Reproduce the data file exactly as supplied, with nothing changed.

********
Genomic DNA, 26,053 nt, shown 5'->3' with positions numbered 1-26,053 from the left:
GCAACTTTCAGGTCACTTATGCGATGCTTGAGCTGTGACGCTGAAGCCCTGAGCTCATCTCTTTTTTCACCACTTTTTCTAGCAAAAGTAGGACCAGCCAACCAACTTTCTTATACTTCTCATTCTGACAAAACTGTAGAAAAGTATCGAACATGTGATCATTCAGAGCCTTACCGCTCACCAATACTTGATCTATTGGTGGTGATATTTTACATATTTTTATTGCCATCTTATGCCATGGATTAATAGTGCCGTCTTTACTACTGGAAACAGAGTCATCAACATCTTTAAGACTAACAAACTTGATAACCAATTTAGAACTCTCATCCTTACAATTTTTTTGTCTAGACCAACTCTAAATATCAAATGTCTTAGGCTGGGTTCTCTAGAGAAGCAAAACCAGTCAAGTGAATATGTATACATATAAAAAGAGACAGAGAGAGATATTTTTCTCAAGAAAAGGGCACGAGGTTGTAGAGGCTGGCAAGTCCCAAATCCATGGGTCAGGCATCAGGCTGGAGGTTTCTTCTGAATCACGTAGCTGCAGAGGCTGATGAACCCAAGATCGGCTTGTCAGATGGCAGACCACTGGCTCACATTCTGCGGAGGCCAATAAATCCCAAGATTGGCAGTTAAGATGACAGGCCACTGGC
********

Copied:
Genomic DNA, 26,053 nt, shown 5'->3' with positions numbered 1-26,053 from the left:
GCAACTTTCAGGTCACTTATGCGATGCTTGAGCTGTGACGCTGAAGCCCTGAGCTCATCTCTTTTTTCACCACTTTTTCTAGCAAAAGTAGGACCAGCCAACCAACTTTCTTATACTTCTCATTCTGACAAAACTGTAGAAAAGTATCGAACATGTGATCATTCAGAGCCTTACCGCTCACCAATACTTGATCTATTGGTGGTGATATTTTACATATTTTTATTGCCATCTTATGCCATGGATTAATAGTGCCGTCTTTACTACTGGAAACAGAGTCATCAACATCTTTAAGACTAACAAACTTGATAACCAATTTAGAACTCTCATCCTTACAATTTTTTTGTCTAGACCAACTCTAAATATCAAATGTCTTAGGCTGGGTTCTCTAGAGAAGCAAAACCAGTCAAGTGAATATGTATACATATAAAAAGAGACAGAGAGAGATATTTTTCTCAAGAAAAGGGCACGAGGTTGTAGAGGCTGGCAAGTCCCAAATCCATGGGTCAGGCATCAGGCTGGAGGTTTCTTCTGAATCACGTAGCTGCAGAGGCTGATGAACCCAAGATCGGCTTGTCAGATGGCAGACCACTGGCTCACATTCTGCGGAGGCCAATAAATCCCAAGATTGGCAGTTAAGATGACAGGCCACTGGC